Wicked Women of Tudor England: Queens, Aristocrats, Commoners - Queenship and Power (Paperback)
  • Wicked Women of Tudor England: Queens, Aristocrats, Commoners - Queenship and Power (Paperback)
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Wicked Women of Tudor England: Queens, Aristocrats, Commoners - Queenship and Power (Paperback)

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£32.99
Paperback 272 Pages / Published: 17/05/2012
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This fascinating study delves into the lives of six Tudor women celebrated for their reputed wickedness. Collected here are accounts of Anne Boleyn, Katherine Howard, Anne Seymour, Lettice Dudley, and Jane and Alice More. Warnicke rescues these women from historical misrepresentations and helps us to rediscover the complex world of Tudor society.

Publisher: Palgrave Macmillan
ISBN: 9781137032379
Number of pages: 272
Weight: 430 g
Dimensions: 229 x 152 x 15 mm


MEDIA REVIEWS

"Warnicke succeeds admirably in her aim to provide more careful assessments of these women. One of the strengths of her monograph is her astute scrutiny of the limitations of the evidence used to malign these women, albeit some chapters are more compelling than others. Her monograph offers a valuable reassessment of women like Anne Seymour, Lettice Dudley, and Alice More and ought to encourage more careful study of their careers. While Tudor historians may not agree with her conclusions, Warnicke's text offers a thorough and insightful study that is a valuable addition to scholarship on queenship, political power, and gender in early modern England." Journal of British Studies

"Retha Warnicke's Wicked Women of Tudor England corrects 500 years of historiography on six early modern English women, two queens, two aristocrats, and two commoners. All six are labeled wicked by their contemporaries. As Warnicke's research attests, however, these judgments have very little to do with their actions, but are fueled by a desire either to attack or to praise their husbands and are largely the result of early modern rumormongering . . . Warnicke's methodology should be taken as a model for future scholarship, as she cogently substantiates the biases and inaccuracies informing these women's historical reputations - in past and present writings - through her sensitive reconsideration of all known sources. While the book is intended for a scholarly audience, its prose is accessible and clear. It serves as necessary reading for anyone wishing to understand more about early modern attitudes toward gender, expectations of women's behavior, and the early modern culture of gossip." - Renaissance Quarterly

"Wicked Women of Tudor England: Queens, Aristocrats, Commoners is an ideal book for readers of history or Tudor historical fiction looking to separate reliable evidence from innuendo in the biographies of these six notorious sixteenth century women. Warnicke provides convincing evidence that none of the women she discusses were actually wicked but found their reputations under scrutiny because they married politically controversial husbands." - The Royal Historian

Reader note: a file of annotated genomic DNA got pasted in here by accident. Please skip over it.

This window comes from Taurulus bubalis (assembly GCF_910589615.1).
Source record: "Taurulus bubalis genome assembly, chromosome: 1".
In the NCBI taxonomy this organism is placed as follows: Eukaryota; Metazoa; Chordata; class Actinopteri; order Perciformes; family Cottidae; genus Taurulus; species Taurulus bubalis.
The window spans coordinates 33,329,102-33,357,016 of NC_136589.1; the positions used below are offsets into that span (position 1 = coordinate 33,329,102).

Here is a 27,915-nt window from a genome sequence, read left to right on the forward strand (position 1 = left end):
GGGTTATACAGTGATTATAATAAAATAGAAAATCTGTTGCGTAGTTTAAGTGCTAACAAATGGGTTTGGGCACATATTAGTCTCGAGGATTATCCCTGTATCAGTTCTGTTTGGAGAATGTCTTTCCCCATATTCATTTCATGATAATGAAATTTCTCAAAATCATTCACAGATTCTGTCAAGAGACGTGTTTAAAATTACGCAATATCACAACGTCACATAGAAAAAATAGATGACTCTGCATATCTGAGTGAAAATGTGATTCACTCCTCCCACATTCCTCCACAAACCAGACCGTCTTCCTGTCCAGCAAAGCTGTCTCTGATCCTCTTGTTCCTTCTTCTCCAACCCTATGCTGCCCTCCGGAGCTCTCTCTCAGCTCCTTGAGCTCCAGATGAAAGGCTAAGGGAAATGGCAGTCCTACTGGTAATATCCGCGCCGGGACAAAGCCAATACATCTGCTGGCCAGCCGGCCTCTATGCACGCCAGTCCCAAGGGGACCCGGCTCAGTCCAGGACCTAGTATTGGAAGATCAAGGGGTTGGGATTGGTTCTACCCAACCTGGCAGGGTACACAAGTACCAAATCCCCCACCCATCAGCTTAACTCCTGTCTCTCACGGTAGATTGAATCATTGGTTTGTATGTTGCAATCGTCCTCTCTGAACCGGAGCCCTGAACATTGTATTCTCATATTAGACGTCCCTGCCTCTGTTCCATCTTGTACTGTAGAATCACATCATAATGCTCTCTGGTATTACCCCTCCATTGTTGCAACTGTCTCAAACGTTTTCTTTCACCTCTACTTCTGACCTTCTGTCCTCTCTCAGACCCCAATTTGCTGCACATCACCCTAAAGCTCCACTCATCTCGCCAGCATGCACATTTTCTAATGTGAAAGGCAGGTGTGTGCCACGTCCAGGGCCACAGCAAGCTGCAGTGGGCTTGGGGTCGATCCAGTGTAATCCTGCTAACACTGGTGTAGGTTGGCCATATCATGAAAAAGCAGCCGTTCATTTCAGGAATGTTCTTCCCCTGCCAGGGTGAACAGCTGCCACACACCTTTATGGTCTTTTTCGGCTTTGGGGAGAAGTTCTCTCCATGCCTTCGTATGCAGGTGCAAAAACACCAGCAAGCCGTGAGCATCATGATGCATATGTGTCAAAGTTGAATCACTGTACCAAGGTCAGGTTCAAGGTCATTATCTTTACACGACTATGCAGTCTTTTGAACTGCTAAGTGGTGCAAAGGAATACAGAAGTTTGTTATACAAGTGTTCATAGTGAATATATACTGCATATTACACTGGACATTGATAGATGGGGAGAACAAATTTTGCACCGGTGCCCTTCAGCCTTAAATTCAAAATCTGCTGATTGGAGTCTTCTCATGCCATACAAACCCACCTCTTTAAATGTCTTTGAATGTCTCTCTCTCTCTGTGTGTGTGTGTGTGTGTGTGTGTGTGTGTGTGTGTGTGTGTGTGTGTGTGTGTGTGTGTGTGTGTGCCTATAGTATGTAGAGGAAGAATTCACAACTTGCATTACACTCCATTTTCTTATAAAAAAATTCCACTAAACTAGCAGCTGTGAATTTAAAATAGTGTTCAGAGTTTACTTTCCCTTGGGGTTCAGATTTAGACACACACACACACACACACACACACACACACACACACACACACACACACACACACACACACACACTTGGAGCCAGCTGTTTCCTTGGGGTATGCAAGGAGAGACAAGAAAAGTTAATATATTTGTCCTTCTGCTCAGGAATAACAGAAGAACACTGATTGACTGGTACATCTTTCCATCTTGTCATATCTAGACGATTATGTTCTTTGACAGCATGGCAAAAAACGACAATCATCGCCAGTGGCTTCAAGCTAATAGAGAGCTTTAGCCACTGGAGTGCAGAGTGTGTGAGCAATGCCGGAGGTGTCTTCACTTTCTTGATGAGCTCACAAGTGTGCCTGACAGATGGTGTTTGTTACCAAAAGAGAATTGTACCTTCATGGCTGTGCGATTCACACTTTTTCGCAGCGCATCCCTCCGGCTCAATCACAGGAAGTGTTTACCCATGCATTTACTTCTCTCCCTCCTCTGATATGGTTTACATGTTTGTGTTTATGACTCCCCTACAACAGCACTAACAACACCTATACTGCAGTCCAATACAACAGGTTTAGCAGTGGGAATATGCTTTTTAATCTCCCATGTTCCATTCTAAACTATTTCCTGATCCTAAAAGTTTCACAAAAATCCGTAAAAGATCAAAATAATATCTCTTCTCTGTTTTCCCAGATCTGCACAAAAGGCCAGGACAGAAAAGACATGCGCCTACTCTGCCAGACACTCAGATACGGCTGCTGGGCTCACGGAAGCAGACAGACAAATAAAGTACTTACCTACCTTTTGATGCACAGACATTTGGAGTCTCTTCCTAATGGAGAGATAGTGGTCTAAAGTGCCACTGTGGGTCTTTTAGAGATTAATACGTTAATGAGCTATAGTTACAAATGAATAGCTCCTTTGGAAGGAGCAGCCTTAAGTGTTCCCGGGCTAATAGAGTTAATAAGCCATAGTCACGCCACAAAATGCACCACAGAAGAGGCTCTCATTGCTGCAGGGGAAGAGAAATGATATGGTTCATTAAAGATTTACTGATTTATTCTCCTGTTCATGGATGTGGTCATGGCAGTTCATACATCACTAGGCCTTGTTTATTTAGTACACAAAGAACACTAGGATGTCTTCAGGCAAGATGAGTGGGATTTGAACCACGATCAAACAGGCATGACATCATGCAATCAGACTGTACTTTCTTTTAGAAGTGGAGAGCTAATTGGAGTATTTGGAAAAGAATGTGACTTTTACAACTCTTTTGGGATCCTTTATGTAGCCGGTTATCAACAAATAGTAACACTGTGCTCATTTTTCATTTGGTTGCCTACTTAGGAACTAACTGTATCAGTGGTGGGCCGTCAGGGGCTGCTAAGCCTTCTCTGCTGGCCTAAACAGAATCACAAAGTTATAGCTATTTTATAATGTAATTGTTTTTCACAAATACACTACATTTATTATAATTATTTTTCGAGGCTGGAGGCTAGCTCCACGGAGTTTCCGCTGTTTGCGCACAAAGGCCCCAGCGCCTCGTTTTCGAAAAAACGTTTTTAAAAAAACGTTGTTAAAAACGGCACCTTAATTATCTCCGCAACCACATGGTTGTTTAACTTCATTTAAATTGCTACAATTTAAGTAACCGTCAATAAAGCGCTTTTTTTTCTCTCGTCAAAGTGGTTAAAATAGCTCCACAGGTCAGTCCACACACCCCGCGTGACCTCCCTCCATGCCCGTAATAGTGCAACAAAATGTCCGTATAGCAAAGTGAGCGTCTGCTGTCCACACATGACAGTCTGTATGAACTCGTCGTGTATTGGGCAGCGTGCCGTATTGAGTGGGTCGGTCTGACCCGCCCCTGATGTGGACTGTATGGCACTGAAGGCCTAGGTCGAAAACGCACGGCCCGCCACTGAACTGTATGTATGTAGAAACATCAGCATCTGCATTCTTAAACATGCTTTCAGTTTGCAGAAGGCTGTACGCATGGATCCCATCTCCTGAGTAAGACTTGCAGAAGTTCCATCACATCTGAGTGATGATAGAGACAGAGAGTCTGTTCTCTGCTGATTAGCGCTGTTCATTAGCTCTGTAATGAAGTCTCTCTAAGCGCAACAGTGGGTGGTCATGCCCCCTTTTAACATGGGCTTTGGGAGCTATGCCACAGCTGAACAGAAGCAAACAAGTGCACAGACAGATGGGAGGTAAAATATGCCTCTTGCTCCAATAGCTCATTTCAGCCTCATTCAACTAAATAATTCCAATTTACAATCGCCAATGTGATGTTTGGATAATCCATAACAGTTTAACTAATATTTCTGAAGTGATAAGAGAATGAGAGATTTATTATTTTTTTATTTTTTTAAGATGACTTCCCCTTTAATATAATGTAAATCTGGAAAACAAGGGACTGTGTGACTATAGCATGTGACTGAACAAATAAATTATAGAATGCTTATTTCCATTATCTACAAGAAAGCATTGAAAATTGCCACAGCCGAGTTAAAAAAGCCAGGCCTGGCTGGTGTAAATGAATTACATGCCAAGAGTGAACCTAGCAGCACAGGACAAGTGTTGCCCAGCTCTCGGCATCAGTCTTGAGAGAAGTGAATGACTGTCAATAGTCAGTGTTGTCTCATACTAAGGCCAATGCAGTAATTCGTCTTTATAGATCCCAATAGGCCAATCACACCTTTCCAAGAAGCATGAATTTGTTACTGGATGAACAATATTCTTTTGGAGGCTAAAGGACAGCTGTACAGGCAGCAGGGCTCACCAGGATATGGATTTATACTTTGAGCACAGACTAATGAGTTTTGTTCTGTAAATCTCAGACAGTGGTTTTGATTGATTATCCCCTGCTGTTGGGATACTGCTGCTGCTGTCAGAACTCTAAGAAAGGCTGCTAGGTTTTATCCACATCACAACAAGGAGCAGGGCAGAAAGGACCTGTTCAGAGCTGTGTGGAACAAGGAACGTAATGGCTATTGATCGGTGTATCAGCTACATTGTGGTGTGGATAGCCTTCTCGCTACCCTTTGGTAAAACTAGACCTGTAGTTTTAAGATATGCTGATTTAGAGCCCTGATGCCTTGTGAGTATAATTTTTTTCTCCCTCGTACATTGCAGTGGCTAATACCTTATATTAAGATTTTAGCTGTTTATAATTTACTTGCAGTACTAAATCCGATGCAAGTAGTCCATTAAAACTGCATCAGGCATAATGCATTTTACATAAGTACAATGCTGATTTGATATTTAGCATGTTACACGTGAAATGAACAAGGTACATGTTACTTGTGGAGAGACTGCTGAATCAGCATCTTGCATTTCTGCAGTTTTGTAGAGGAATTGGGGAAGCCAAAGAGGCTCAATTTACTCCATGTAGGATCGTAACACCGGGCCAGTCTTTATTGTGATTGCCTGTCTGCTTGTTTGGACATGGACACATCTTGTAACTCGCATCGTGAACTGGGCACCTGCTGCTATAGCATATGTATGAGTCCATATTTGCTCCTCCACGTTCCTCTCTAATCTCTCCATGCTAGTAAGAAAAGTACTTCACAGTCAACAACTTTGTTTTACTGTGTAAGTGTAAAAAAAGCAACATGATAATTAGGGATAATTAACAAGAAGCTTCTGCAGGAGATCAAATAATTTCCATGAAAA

"This book is a fascinating window into the social and cultural world of the early modern women and a model of rigorous and impeccable research. Warnicke does not leave a stone unturned in her attention to previous scholarship from the early modern period to the present; she examines every bit of relevant evidence that bears on the specific subject at hand; and she consistently contextualizes the evidence for the readers who may be less familiar with early modern social, cultural, and political practices. Moreover, Warnicke makes her methodology clear throughout so the book additionally serves as an example of how history should be done: without prejudice or preconceived notions, with great attention to accuracy, and with an understanding of historical context." - Jo Carney, Associate Professor, Department of English, The College of New Jersey, USA

"This book's insights into the lives of interesting women, some of whom remain on the periphery of knowledge, is a definite strength. Another of the book's many strengths is the impressive amount of archival work, examining governmental records, legal documents, and diplomatic dispatches, supplemented by an extensive review of biographies and literary works to investigate how the reputations of these women have developed and evolved over a period of time. The quality of the research pulls together information not readily available while serving as a corrective for misinformation that has been treated as accurate and repeated again and again as such." - Debra Barrett-Graves, professor, Department of English, California State University, East Bay, USA

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